Prepping the security for a data warehouse

Published On: 2012-07-05By:

So in an earlier blog post I talked about how I had to grant some users the ability to create indexes in a reporting server.  A couple of people have asked me how I created the domain groups and ensured that the permissions were setup correctly.  In this case I did this with two SQL Scripts.  The first generates some command line commands which can then be run on a domain controller in order to create the domain groups that the users will be put into.  This script simply compares the groups which exist as logins and matches that against the list of databases on the SQL Server.  In this case I’m filtering the databases down based on a prefix as I only want to deal with databases that start with rpt or secure.  There are 5 different domain groups created for each database.  I take the output of this first query and run it from the command line window on an Active Directory domain controller and the domain groups are then created.  Once they are created I simply drop them into the correct folder in AD and the help desk can start dropping users into the groups.


select 'net group EDW1-' + name + ' /DOMAIN /ADD'
from sys.databases
where (name like 'rpt%'
or name like 'secure%')
and 'MyDomainEDW1-' + name not in (select name from sys.server_principals)
UNION ALL
select 'net group EDW1_SHOWPLAN_' + name + ' /DOMAIN /ADD'
from sys.databases
where (name like 'rpt%'
or name like 'secure%')
and 'MyDomainEDW1_SHOWPLAN_' + name not in (select name from sys.server_principals)
UNION ALL
select 'net group EDW1_CREATE_INDEX_' + name + ' /DOMAIN /ADD'
from sys.databases
where (name like 'rpt%'
or name like 'secure%')
and 'MyDomainEDW1_CREATE_INDEX_' + name not in (select name from sys.server_principals)
UNION ALL
select 'net group EDW1_CREATE_VIEW_' + name + ' /DOMAIN /ADD'
from sys.databases
where (name like 'rpt%'
or name like 'secure%')
and 'MyDomainEDW1_CREATE_VIEW_' + name not in (select name from sys.server_principals)
UNION ALL
select 'net group EDW1_CREATE_PROC-' + name + ' /DOMAIN /ADD'
from sys.databases
where (name like 'rpt%'
or name like 'secure%')
and 'MyDomainEDW1_CREATE_PROC-' + name not in (select name from sys.server_principals)
GO

The second script that I’ve got creates the logins for each of these domain groups, again by simply looking at the ones that don’t exist in sys.server_principals.  This script generates T-SQL code which I then just copy and paste into another SQL Query window and then execute the script.  The only thing that I have to remember with this script is that there are line breaks in the output so I need to ensure that I run this with the results going to text not to the default grid.


select 'use master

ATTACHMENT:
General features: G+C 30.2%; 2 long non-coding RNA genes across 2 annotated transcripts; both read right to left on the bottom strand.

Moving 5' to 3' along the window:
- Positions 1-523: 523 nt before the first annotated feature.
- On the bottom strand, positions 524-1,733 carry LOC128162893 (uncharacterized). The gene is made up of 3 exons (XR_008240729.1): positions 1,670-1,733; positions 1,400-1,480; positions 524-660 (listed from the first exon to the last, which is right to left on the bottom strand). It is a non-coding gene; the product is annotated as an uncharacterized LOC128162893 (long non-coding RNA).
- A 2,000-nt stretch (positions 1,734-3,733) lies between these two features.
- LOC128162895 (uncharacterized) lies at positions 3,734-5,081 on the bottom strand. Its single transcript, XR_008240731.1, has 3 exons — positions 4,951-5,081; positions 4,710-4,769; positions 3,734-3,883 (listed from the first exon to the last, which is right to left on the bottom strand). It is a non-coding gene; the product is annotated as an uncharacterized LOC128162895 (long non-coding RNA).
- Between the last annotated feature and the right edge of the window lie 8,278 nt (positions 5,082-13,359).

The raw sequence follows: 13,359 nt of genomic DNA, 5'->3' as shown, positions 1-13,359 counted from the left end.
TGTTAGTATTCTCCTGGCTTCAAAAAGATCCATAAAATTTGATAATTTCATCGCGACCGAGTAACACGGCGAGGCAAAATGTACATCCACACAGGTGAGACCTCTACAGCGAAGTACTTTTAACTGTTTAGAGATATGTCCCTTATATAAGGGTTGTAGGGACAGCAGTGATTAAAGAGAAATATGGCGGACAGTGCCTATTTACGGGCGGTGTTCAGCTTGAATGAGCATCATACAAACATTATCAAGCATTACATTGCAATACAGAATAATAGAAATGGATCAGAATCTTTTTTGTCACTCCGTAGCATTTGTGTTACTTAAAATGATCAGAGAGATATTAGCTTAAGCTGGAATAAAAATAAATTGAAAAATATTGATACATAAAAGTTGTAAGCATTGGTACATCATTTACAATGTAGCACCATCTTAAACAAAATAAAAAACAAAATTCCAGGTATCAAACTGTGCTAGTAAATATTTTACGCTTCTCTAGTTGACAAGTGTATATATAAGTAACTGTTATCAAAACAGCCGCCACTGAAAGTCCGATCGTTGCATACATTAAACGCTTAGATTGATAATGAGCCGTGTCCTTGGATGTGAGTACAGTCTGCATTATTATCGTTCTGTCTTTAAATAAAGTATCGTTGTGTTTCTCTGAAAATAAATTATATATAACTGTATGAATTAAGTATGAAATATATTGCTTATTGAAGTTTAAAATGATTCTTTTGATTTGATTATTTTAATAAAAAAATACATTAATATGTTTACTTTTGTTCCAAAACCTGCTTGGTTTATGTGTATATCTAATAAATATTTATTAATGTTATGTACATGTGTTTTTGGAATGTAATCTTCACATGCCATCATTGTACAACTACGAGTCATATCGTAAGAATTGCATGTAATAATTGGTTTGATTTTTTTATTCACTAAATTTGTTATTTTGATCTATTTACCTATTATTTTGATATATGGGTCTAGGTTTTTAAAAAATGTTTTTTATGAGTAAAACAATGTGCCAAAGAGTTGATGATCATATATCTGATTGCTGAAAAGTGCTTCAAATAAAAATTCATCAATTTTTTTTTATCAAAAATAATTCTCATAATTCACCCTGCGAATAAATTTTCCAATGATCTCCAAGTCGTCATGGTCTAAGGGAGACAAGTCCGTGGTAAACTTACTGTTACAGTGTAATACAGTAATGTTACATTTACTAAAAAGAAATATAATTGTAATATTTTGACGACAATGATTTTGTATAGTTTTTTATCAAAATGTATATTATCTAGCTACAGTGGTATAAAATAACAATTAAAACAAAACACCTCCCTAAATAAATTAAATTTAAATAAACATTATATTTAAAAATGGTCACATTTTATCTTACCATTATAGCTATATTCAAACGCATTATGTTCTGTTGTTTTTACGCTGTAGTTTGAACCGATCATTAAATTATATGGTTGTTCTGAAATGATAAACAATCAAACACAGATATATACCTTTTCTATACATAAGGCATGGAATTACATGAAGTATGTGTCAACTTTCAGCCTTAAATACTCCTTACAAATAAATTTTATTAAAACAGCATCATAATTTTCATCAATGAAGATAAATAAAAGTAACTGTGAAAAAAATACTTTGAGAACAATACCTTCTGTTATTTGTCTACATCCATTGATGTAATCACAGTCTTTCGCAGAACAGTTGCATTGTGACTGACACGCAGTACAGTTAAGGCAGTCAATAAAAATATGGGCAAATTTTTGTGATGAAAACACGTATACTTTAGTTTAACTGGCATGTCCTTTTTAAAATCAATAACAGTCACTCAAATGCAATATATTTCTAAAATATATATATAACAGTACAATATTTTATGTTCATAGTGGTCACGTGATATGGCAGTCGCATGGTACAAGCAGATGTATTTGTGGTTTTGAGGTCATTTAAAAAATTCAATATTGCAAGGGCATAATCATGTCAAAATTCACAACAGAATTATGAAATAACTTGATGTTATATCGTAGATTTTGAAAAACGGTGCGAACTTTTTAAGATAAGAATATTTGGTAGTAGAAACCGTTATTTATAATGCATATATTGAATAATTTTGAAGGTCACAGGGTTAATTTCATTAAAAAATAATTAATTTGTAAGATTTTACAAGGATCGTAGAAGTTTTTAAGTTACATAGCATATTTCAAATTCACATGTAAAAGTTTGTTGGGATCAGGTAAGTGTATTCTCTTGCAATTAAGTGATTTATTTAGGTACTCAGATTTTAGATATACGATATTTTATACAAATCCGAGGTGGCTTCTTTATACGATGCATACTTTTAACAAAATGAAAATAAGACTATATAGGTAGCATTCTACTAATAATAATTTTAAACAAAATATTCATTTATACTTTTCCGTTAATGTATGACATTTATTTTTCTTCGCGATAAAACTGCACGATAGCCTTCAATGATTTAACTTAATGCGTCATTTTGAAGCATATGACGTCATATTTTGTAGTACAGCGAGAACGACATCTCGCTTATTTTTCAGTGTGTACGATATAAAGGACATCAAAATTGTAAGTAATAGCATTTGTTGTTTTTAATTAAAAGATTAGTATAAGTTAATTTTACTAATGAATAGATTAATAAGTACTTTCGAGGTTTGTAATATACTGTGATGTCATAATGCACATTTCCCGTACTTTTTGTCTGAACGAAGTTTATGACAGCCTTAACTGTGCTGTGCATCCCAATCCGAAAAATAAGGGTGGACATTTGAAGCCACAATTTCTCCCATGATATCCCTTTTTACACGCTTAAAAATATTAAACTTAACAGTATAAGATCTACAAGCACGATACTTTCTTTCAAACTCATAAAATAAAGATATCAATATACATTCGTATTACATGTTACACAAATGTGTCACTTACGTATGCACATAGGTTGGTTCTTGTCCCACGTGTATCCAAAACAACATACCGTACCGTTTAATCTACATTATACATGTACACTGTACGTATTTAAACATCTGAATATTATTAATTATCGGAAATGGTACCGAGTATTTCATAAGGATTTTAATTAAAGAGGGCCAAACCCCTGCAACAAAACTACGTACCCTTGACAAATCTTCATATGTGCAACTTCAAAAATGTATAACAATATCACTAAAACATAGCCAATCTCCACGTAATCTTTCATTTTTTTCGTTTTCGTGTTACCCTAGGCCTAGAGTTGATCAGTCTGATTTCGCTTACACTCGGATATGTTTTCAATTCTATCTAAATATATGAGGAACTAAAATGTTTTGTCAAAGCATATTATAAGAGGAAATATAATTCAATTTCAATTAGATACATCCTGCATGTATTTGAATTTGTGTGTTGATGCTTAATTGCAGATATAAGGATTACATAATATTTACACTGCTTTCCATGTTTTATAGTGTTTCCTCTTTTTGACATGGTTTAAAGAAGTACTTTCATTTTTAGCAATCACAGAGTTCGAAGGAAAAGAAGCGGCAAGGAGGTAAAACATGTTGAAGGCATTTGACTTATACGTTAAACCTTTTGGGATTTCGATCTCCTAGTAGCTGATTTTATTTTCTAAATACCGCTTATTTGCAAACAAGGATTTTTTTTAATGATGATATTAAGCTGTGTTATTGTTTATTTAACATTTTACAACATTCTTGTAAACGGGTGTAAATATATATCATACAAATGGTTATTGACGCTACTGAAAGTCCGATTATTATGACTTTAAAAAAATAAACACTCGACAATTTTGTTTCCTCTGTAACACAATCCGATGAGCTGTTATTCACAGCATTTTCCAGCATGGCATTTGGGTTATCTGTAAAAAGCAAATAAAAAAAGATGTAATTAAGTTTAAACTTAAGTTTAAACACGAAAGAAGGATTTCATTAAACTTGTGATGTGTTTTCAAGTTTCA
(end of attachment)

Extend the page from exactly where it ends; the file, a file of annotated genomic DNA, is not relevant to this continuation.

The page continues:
GO
CREATE LOGIN [MyDomainEDW1-' + name + '] FROM WINDOWS
GO
use ' + name + '
GO
CREATE USER [MyDomainEDW1-' + name + '] FROM LOGIN [MyDomainEDW1-' + name + ']
GO
EXEC sp_addrolemember @rolename=''db_datareader'', @membername=''MyDomainEDW1-' + name + '''
GO'
from sys.databases
where (name like 'rpt%'
or name like 'secure%')
and 'MyDomainEDW1-' + name not in (select name from sys.server_principals)
union all
select 'use master
GO
CREATE LOGIN [MyDomainEDW1_CREATE_INDEX_' + name + '] FROM WINDOWS
GO
use ' + name + '
GO
CREATE USER [MyDomainEDW1_CREATE_INDEX_' + name + '] FROM LOGIN [MyDomainEDW1_CREATE_INDEX_' + name + ']
GO'
from sys.databases
where (name like 'rpt%'
or name like 'secure%')
and 'MyDomainEDW1_CREATE_INDEX_' + name not in (select name from sys.server_principals)
UNION ALL
select 'use master
GO
CREATE LOGIN [MyDomainEDW1_CREATE_PROC-' + name + '] FROM WINDOWS
GO
use ' + name + '
GO
CREATE USER [MyDomainEDW1_CREATE_PROC-' + name + '] FROM LOGIN [MyDomainEDW1_CREATE_PROC-' + name + ']
GO
GRANT SHOW PLAN TO  [MyDomainEDW1_CREATE_PROC-' + name + ']
GO'
from sys.databases
where (name like 'rpt%'
or name like 'secure%')
and 'MyDomainEDW1_CREATE_PROC-' + name not in (select name from sys.server_principals)
union all
select 'use master
GO
CREATE LOGIN [MyDomainEDW1_CREATE_VIEW_' + name + '] FROM WINDOWS
GO
use ' + name + '
GO
CREATE USER [MyDomainEDW1_CREATE_VIEW_' + name + '] FROM LOGIN [MyDomainEDW1_CREATE_VIEW_' + name + ']
GO
GRANT SHOWPLAN TO  [MyDomainEDW1_CREATE_VIEW_' + name + ']
GO'
from sys.databases
where (name like 'rpt%'
or name like 'secure%')
and 'MyDomainEDW1_CREATE_VIEW_' + name not in (select name from sys.server_principals)
union all
select 'use master
GO
CREATE LOGIN [MyDomainEDW1_SHOWPLAN_' + name + '] FROM WINDOWS
GO
use ' + name + '
GO
CREATE USER [MyDomainEDW1_SHOWPLAN_' + name + '] FROM LOGIN [MyDomainEDW1_SHOWPLAN_' + name + ']
GO
GRANT SHOWPLAN TO  [MyDomainEDW1_SHOWPLAN_' + name + ']
GO'
from sys.databases
where (name like 'rpt%'
or name like 'secure%')
and 'MyDomainEDW1_SHOWPLAN_' + name not in (select name from sys.server_principals)

The great thing about these scripts is that they produce a consistent set of domain groups for each new database that is added to the reporting server so that the helpdesk can quickly and easily figure out which groups users need to be placed into.  Could I have done this in PowerShell? Yeah, I’m sure that I could have.  But I don’t know the PowerShell cmdlets that would have been needed to create the domain accounts, so honestly I didn’t bother even trying.  I knew the SQL commands to do this off the top of my head.  While someone else probably could have written this in PowerShell in 10 minutes, I did it in T-SQL in 10 minutes and it’s reproduceable.

(Don’t forget for the index domain groups I’ve got a SQL Agent job that grants the rights to those that runs every night.)

If I need to add another set of domain groups into the script, I can simply copy and paste an existing one and make the few needed changes.

Denny


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